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The Historical Regional Cuisines Of Italy - Campania: Part II

Updated on March 29, 2009

The complex historical events in this region must be considered in order to begin to grasp the essence of its unique and world famous gastronomy. The profound influences of the generations of French and Spanish administration are clearly evident in the preparations of dishes that are designed to be consumed at the tables of the aristocratically rich in long, leisurly, luxuriant banquets. Yet there is a diametrically opposed style of cookery in the region, one that is reserved for the peasants where vegetables and dairy products form the everyday staple ingredients, there is almost no meat present, and fish is reserved for extremely special occasions.

Since the Dark Ages, Campania has been an area where the poor were absolutely dirt poor, and the rich led a gilted life in palaces and castles of the nobility and, of course, the court of the Kingdom, as for many centuries the city of Naples was the capital of the Kingdom Of The Two Sicilies. The subsequent French and Spanish aristocracies were extremely interested in sapping away the economic lifeblood of the region to fund their lifestyle and enrich their crowns back home, but rarely considered the welfare of their citizens who right up to modern times have lived in abject poverty and been forced to survive on what would generally be considered little more than scraps.

From this base of "making do with what's freely available" Neapolitan cuisine has reached the zenith of international cuisine to the point where what most people around the world consider "Italian" cuisine is actually Neapolitan in origin. Essentially, every time you enjoy a pasta with tomato sauce, a pizza, mozzarella, or ricotta, you have to credit those wily and resourceful inhabitants of the Gulf of Naples, who were able to create gastronomic greatness out of virtually nothing. (Let's also not discuss at this time that whatever people in every country of the world consider "Italian" classic tunes are almost always Neapolitan as well... we'll leave that for another Hub.)

Despite the culinary and cultural cross-contamination which occurred during the centuries from Etruscan times to today, Neapolitan cuisine still retains a surprisingly wide repertoire of dishes, ingredients and preparations that characterize a unique cultural identity. As the capital of the former great kingdom (which was based in what is now the entire southern half of modern Italy), the cuisine of Naples has been the central focus of much of the culinary traditions of the region of Campania. After millennia of progress and constant adjustments arriving today at a reasonable balance between the dishes of the land (pasta, vegetables, dairy products) and the sea (fish, crustaceans, molluscs).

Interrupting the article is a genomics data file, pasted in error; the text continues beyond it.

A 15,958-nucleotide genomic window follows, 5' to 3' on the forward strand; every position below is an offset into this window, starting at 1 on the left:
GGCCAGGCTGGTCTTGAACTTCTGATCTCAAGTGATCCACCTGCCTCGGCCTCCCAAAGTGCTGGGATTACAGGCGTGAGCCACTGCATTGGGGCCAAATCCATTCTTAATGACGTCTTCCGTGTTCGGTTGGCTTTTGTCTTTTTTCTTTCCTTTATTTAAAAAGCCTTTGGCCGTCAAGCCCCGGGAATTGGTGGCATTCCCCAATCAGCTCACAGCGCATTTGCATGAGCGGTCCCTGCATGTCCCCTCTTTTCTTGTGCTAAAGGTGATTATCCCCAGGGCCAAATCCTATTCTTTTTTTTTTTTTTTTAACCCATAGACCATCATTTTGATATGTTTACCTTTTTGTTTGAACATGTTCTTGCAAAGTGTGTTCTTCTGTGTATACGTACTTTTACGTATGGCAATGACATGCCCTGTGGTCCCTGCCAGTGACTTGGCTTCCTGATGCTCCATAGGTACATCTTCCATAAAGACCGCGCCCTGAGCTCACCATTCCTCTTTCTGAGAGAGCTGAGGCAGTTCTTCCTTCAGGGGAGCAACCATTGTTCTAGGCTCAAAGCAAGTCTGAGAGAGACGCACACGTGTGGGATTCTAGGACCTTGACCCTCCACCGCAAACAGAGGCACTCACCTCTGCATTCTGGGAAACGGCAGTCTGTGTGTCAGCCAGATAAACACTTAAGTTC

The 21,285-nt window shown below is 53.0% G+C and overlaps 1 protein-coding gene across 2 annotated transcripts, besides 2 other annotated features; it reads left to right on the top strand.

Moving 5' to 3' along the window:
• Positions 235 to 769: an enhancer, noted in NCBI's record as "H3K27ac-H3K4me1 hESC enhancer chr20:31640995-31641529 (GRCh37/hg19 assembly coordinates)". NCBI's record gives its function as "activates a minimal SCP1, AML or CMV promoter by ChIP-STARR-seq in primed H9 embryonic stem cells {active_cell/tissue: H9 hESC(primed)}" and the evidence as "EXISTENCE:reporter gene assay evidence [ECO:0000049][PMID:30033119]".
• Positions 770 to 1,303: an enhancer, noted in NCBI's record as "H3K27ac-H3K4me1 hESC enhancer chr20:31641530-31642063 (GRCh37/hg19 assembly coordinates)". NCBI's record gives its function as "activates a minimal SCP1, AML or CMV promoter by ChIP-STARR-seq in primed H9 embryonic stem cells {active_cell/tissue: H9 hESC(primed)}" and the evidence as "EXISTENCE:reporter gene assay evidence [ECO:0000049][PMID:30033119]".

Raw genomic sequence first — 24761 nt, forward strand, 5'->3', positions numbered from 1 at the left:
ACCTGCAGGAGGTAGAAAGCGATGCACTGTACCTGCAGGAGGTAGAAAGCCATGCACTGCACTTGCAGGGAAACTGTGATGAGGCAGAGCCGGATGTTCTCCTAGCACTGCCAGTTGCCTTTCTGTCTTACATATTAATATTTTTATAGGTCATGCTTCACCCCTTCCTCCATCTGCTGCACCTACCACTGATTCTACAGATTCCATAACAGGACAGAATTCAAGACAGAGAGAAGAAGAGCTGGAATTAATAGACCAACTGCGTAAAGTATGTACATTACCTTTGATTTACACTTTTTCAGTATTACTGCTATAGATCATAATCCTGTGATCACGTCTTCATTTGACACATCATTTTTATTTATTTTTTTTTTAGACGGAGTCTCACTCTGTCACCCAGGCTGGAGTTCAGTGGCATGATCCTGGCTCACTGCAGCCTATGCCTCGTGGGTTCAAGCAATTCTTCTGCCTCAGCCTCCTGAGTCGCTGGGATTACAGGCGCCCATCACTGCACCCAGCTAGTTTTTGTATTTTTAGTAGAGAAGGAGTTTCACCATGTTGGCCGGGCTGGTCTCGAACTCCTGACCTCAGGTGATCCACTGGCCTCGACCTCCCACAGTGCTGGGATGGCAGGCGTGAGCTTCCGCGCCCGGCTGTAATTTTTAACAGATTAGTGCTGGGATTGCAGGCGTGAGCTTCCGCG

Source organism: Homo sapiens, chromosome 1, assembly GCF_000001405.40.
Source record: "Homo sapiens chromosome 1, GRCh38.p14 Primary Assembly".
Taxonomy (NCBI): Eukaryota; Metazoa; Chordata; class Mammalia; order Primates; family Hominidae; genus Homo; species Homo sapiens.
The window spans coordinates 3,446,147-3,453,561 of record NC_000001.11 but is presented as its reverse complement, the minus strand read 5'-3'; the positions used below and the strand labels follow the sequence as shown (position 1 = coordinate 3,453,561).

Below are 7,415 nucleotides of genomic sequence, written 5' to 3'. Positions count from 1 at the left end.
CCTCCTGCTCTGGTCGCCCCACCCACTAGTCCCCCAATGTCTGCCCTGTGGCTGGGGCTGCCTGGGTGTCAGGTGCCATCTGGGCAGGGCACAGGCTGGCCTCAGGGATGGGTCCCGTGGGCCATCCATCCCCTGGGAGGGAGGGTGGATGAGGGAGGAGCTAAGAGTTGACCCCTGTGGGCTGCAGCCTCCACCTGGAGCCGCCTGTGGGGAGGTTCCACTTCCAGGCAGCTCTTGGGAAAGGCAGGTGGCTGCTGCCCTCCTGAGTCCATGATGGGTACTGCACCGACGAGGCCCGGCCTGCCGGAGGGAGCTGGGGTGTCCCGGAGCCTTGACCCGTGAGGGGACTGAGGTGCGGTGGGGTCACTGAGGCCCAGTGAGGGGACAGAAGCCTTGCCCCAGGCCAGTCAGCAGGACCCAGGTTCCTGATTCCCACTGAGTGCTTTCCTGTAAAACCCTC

At the very base all Neapolitan cuisine there is one ingredient that deserves its own extraordinary mention, and that is the tomato. Vivid, vitamin-rich, and with the unique capability to enhance thousands of other flavors, it is natural to ask how it was possible for Italians to do without it for so many centuries. After all, the use of tomato only relatively recently arrived in Europe and then even later in Italy from its origins in Peru or Mexico after the discovery of America, and for two entire centuries was ignored in terms of food. In fact, the tomato plant itself was considered poisonous! The noble tomato is first mentioned in 1743 in a song written for Mardi Gras, but only towards the beginning of the nineteenth century the tomato became central to many recipes and its cultivation spread to become one of the most important crops in Campania.

Continued in Campania Part III

Check out the entire tour of Italy's Historical Regional Cuisines!

Emilia Romagna - Coming Soon
Friuli Venezia Giulia - Coming Soon
Lazio - Coming Soon
Liguria - Coming Soon
Lombardia - Coming Soon
Marche - Coming Soon
Molise - Coming Soon
Piemonte - Coming Soon
Puglia - Coming Soon
Sardegna - Coming Soon
Sicilia - Coming Soon
Toscana - Coming Soon
Trentino Alto Adige - Coming Soon
Umbria - Coming Soon
Valle d'Aosta - Coming Soon
Veneto - Coming Soon


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